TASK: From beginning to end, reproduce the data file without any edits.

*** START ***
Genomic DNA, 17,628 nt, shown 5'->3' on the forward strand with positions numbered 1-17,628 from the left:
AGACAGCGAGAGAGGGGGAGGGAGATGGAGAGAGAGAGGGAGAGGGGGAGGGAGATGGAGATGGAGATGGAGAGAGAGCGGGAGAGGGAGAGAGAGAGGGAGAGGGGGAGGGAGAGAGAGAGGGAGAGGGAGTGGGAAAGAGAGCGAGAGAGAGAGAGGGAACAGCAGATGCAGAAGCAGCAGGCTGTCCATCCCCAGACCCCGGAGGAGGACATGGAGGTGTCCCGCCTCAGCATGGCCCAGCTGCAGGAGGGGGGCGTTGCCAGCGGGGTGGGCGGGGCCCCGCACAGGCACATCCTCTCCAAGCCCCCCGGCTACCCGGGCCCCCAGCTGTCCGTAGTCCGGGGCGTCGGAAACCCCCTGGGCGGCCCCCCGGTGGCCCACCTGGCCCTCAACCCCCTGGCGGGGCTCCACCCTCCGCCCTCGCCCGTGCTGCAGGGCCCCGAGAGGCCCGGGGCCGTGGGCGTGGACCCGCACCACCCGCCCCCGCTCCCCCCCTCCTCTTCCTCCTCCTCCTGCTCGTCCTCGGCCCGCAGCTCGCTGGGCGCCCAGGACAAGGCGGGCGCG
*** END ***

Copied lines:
Genomic DNA, 17,628 nt, shown 5'->3' on the forward strand with positions numbered 1-17,628 from the left:
AGACAGCGAGAGAGGGGGAGGGAGATGGAGAGAGAGAGGGAGAGGGGGAGGGAGATGGAGATGGAGATGGAGAGAGAGCGGGAGAGGGAGAGAGAGAGGGAGAGGGGGAGGGAGAGAGAGAGGGAGAGGGAGTGGGAAAGAGAGCGAGAGAGAGAGAGGGAACAGCAGATGCAGAAGCAGCAGGCTGTCCATCCCCAGACCCCGGAGGAGGACATGGAGGTGTCCCGCCTCAGCATGGCCCAGCTGCAGGAGGGGGGCGTTGCCAGCGGGGTGGGCGGGGCCCCGCACAGGCACATCCTCTCCAAGCCCCCCGGCTACCCGGGCCCCCAGCTGTCCGTAGTCCGGGGCGTCGGAAACCCCCTGGGCGGCCCCCCGGTGGCCCACCTGGCCCTCAACCCCCTGGCGGGGCTCCACCCTCCGCCCTCGCCCGTGCTGCAGGGCCCCGAGAGGCCCGGGGCCGTGGGCGTGGACCCGCACCACCCGCCCCCGCTCCCCCCCTCCTCTTCCTCCTCCTCCTGCTCGTCCTCGGCCCGCAGCTCGCTGGGCGCCCAGGACAAGGCGGGCGCG